Regeneration of the Harbour

Despite ferry services resuming in 1946, the harbour’s fortunes dwindled in the second half of the 20th century.  Major investment in 1970 introduced new ferries and the roll on-roll off vehicle service.  However, competition from the Dover to Calais route and the opening of the Channel Tunnel in the 1990s were the final straw.  Folkestone’s relatively shallow harbour was always difficult to access because of the large ebb and flow of the tide.  It was uneconomical to run. Ferry services ceased in 2001 and the associated buildings on the Harbour Arm fell into disrepair.

new life

Following the acquisition of the harbour in 2004, a team lead by Sir Roger De Haan set about investigating how best to regenerate the site and its main structures.  The multi-million pound renovation of Folkestone Harbour Arm has opened this area up to the general public.  This is the first step towards a major development in the harbour.  Converting the spaces along the pier into small independent bars and food outlets, the Harbour Arm has become the town’s new social hub.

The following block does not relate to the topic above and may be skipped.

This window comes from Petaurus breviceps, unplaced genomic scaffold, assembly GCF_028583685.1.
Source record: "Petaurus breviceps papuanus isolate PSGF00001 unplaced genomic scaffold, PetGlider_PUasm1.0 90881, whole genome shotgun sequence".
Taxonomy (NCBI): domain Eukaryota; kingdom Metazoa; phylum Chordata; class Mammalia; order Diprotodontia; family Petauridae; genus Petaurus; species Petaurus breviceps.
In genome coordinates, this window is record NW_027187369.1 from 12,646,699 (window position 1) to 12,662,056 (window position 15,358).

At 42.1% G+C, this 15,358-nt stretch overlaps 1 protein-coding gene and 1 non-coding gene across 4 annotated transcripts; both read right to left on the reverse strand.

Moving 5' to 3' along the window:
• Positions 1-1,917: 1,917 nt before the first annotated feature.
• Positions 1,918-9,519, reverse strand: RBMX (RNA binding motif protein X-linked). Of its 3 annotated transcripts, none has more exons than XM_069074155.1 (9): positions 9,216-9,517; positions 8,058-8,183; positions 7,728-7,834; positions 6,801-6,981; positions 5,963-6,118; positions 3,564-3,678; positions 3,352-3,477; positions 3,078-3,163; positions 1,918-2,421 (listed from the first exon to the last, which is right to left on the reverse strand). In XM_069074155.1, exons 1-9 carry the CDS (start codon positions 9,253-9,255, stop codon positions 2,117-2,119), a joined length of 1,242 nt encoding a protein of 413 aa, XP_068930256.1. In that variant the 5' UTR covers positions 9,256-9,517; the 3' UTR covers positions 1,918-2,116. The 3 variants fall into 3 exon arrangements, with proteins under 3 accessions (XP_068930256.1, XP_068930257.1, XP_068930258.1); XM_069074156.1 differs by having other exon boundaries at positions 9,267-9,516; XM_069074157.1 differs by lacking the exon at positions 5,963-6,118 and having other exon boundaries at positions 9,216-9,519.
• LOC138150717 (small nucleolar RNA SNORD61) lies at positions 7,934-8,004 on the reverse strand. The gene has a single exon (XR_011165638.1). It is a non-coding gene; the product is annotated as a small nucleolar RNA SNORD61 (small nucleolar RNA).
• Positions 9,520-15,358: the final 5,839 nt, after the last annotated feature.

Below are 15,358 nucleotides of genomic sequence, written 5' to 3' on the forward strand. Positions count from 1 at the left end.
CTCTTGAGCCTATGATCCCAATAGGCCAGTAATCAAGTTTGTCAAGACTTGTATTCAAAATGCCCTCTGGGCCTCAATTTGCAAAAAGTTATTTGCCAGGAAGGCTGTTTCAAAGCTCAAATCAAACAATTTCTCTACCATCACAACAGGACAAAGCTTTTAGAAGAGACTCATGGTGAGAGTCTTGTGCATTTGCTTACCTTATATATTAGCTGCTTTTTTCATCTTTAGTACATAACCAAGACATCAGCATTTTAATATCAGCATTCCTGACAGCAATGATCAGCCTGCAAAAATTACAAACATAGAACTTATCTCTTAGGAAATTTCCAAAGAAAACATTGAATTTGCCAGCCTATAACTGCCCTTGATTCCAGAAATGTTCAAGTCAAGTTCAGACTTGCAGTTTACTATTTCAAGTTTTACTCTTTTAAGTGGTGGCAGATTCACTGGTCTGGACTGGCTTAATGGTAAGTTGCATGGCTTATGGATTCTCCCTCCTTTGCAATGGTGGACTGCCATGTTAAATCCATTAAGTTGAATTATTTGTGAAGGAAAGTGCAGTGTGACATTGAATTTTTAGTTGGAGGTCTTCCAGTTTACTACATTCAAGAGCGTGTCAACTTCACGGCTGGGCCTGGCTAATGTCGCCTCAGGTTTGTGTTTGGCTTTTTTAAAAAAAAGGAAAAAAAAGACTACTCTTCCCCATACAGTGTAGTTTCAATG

Careful and intensive work has respected the site’s heritage.  Decades of neglect and persistent battering of storms have taken their toll on the area.  Granite stonework has been cleaned and the covered area along the platform has been renovated and re-glazed. Light columns have been replicated and where possible materials have been reused, such as the paneling in the waiting room.

Folkestone’s new social hub

The Harbour Arm is now known for its independent bars and eclectic range of food outlets. These are housed in the old platform buildings and additional shipping containers – bao, locally caught seafood, pancakes and pizza. Notably, a champagne bar is now housed in the Grade II-listed lighthouse at the pier head. Subject to weather conditions, the quayside buzzes with activity and many visitors come to enjoy live music or alfresco dancing on a sunny afternoon. However there’s also room for quiet contemplations, whether fishing off the upper walkway, strolling out to the lighthouse, or resting on one of the specially made benches to drink in the views.

To find out more about what’s happening on the Harbour Arm, visit

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